Format: Global Grey free PDF, epub, Kindle ebook
Pages (PDF): 56
Publication Date: This translation by E. D. A. Morshead, 1881

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Summary:

Many years after king Agamemnon's murder at the hands of his wife Clytamnestra and her lover Aigisthos, his son Orestes returns home with Pylades to mourn at his grave. He has been living in exile and has come back to Argos in secret; his mission is to avenge Agamemnon's death.



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Excerpt:

Scene

By the tomb of Agamemnon near the palace in Argos. ORESTES and PYLADES enter, dressed as travellers. ORESTES carries two locks of hair in his hand.

ORESTES
Lord of the shades and patron of the realm
That erst my father swayed, list now my prayer,
Hermes, and save me with thine aiding arm,
Me who from banishment returning stand
On this my country; lo, my foot is set
On this grave-mound, and herald-like, as thou,
Once and again, I bid my father hear.
And these twin locks, from mine head shorn, I bring,
And one to Inachus the river-god,
My young life's nurturer, I dedicate,
And one in sign of mourning unfulfilled
I lay, though late, on this my father's grave.
For O my father, not beside thy corse
Stood I to wail thy death, nor was my hand
Stretched out to bear thee forth to burial.

What sight is yonder? what this woman-throng
Hitherward coming, by their sable garb
Made manifest as mourners? What hath chanced?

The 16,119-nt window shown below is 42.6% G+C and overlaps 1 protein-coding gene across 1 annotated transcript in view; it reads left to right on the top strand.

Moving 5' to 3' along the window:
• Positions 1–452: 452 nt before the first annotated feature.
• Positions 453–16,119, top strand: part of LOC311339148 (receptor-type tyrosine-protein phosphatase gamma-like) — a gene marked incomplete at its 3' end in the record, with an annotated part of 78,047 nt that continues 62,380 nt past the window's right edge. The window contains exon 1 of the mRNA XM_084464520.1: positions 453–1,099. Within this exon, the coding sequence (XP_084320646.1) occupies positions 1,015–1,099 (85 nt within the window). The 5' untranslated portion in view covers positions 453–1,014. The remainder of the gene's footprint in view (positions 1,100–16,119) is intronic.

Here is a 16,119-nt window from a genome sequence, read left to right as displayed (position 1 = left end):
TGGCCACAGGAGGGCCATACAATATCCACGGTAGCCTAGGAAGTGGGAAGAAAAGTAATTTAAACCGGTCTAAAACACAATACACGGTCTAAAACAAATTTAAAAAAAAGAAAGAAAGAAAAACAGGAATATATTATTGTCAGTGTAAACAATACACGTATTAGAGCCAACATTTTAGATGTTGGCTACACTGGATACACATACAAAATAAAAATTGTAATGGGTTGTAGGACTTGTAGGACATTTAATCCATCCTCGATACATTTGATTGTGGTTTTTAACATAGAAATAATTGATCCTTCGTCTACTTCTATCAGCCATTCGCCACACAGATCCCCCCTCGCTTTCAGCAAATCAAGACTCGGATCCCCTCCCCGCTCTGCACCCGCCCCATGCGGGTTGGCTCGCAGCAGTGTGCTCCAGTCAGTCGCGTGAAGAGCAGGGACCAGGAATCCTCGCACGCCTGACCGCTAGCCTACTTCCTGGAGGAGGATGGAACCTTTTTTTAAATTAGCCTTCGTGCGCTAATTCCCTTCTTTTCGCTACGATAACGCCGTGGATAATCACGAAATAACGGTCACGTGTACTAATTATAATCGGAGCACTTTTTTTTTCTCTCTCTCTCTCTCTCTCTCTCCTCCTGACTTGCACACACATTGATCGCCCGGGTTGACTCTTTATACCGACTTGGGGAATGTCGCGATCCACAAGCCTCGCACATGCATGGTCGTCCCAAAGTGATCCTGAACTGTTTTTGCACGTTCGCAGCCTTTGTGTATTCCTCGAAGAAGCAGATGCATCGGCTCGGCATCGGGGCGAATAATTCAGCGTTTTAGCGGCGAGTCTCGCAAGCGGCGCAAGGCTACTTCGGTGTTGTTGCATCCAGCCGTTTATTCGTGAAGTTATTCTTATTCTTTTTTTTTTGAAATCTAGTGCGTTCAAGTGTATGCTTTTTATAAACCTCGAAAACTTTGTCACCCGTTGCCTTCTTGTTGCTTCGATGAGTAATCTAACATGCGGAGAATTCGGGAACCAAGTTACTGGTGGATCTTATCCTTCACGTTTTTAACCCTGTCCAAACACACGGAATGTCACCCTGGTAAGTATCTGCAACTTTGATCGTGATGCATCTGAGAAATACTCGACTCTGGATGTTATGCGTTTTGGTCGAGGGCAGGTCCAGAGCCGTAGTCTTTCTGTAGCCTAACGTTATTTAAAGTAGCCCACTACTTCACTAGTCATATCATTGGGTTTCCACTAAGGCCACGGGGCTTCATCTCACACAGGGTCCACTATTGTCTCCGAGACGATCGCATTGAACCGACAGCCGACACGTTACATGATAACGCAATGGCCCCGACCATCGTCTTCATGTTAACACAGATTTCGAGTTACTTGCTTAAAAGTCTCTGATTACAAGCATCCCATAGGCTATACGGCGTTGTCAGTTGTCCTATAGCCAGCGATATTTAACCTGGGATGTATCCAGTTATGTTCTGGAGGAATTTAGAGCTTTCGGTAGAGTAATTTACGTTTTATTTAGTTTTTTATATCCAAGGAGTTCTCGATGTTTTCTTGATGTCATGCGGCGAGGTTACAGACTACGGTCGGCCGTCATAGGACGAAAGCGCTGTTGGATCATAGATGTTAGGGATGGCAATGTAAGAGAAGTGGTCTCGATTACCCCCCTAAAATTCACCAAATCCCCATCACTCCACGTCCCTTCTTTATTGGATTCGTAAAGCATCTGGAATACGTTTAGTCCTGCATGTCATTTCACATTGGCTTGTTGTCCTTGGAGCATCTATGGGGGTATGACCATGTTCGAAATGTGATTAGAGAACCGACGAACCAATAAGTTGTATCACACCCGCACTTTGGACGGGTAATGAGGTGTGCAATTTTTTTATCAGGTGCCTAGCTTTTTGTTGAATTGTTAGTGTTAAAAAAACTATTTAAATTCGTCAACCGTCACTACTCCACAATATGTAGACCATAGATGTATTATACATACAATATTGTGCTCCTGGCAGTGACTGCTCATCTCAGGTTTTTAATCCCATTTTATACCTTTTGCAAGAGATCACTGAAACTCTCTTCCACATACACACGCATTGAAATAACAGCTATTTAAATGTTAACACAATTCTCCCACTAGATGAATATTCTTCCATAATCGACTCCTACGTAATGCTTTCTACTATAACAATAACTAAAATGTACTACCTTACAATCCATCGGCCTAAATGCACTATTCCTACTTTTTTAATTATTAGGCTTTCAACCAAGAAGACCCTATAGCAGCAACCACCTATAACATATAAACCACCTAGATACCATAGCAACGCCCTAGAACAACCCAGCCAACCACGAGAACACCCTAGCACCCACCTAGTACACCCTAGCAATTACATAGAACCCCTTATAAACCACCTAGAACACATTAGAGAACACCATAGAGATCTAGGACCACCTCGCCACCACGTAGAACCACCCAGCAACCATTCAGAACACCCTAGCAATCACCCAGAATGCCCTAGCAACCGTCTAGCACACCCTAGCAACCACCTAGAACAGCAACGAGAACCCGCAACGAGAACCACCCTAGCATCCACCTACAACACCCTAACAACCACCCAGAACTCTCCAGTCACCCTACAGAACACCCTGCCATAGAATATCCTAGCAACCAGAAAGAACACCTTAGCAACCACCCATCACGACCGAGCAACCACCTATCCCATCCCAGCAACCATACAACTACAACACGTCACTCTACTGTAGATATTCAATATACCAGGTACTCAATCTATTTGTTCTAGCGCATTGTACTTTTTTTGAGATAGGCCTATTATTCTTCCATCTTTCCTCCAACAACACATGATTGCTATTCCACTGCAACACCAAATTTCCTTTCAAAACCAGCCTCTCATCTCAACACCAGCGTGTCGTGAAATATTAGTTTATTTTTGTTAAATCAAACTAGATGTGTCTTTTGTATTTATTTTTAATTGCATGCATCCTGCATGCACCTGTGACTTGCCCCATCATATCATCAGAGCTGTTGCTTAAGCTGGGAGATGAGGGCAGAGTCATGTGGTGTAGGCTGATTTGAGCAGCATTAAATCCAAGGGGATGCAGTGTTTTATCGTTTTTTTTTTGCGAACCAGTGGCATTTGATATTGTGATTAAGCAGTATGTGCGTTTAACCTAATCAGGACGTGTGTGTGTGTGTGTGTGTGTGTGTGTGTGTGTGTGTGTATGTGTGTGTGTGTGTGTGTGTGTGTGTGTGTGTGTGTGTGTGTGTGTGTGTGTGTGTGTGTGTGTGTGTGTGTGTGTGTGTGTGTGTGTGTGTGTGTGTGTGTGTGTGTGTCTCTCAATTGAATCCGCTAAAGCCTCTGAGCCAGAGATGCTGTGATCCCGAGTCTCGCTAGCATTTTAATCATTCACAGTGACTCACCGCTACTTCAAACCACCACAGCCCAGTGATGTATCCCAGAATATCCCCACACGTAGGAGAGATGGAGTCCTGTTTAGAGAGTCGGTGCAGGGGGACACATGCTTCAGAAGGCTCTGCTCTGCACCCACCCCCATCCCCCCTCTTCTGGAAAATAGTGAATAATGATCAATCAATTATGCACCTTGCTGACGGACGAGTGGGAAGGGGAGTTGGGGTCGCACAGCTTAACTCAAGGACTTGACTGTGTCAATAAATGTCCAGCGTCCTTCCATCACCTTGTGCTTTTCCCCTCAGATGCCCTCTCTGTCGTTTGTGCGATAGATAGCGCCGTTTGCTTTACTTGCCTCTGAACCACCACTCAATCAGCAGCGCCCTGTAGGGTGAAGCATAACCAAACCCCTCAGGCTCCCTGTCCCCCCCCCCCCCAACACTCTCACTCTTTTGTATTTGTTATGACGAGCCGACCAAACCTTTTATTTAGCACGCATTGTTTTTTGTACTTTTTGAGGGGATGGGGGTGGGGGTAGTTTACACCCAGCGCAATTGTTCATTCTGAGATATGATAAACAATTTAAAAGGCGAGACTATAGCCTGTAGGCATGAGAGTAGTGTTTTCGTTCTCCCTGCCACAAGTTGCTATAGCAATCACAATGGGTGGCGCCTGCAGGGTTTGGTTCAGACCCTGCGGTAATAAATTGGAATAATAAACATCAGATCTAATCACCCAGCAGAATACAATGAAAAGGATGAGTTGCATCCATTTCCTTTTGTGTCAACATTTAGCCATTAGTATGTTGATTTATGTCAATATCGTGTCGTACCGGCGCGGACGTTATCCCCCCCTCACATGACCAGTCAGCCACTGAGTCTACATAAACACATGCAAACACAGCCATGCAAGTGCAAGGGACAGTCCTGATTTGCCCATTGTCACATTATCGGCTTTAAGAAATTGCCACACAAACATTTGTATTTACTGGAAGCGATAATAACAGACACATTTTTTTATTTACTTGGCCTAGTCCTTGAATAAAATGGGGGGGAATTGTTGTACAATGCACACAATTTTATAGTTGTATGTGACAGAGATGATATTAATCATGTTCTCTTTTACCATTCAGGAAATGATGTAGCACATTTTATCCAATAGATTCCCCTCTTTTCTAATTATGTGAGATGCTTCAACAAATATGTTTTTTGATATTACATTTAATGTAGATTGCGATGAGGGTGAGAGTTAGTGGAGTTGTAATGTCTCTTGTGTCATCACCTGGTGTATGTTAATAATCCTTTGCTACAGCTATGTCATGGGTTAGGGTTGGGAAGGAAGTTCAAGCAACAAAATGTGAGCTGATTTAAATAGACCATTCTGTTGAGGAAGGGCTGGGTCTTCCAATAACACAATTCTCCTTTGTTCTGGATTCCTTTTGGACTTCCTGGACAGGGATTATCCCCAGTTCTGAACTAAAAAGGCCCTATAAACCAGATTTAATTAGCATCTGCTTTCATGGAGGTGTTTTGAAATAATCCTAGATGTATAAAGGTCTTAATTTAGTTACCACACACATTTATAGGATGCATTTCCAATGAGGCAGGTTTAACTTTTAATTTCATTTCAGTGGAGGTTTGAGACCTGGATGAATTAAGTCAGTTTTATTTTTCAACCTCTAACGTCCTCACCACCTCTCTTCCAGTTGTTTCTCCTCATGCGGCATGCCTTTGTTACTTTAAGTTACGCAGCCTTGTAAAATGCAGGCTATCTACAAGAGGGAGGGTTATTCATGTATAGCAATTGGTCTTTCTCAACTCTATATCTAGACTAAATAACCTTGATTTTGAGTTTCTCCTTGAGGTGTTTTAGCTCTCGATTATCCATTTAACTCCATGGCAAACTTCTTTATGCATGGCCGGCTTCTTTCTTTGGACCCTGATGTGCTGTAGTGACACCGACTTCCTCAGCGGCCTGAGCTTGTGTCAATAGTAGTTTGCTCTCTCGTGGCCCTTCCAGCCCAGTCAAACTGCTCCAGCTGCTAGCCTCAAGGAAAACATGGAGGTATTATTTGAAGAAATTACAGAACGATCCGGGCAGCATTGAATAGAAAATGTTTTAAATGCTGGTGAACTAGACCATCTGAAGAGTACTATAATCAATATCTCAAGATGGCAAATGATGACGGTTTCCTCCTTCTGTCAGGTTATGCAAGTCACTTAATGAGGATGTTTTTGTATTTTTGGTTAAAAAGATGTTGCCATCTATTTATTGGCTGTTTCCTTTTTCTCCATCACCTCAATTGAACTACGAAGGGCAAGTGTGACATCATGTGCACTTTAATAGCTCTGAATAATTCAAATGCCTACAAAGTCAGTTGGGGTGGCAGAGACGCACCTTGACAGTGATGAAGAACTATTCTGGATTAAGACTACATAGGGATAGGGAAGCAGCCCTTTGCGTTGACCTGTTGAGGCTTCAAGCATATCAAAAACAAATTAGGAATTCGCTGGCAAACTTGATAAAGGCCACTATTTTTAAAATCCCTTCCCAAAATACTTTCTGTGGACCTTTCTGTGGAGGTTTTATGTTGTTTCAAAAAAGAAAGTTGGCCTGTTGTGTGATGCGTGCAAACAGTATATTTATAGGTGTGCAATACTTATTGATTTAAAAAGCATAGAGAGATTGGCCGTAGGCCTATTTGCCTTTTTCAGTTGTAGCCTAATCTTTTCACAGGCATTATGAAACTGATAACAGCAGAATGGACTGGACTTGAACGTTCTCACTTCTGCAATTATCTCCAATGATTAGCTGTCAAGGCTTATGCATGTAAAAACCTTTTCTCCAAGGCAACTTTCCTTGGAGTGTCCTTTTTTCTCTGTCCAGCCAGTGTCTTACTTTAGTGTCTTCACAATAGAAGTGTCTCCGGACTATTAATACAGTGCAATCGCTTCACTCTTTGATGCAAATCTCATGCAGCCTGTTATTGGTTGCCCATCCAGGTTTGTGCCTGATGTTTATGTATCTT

Doth some new sorrow hap within the home?
Or rightly may I deem that they draw near
Bearing libations, such as soothe the ire
Of dead men angered, to my father's grave?
Nay, such they are indeed; for I descry
Electra mine own sister pacing hither,
In moody grief conspicuous. Grant, O Zeus,
Grant me my father's murder to avenge-
Be thou my willing champion!
Pylades,
Pass we aside, till rightly I discern
Wherefore these women throng in suppliance.

PYLADES and ORESTES withdraw; the CHORUS enters bearing vessels for libation; ELECTRA follows them; they pace slowly towards the tomb of Agamemnon.

CHORUS singing
strophe 1

Forth from the royal halls by high command
I bear libations for the dead.
Rings on my smitten breast my smiting hand,
And all my cheek is rent and red,
Fresh-furrowed by my nails, and all my soul
This many a day doth feed on cries of dole.
And trailing tatters of my vest,
In looped and windowed raggedness forlorn,
Hang rent around my breast,
Even as I, by blows of Fate most stern
Saddened and torn.

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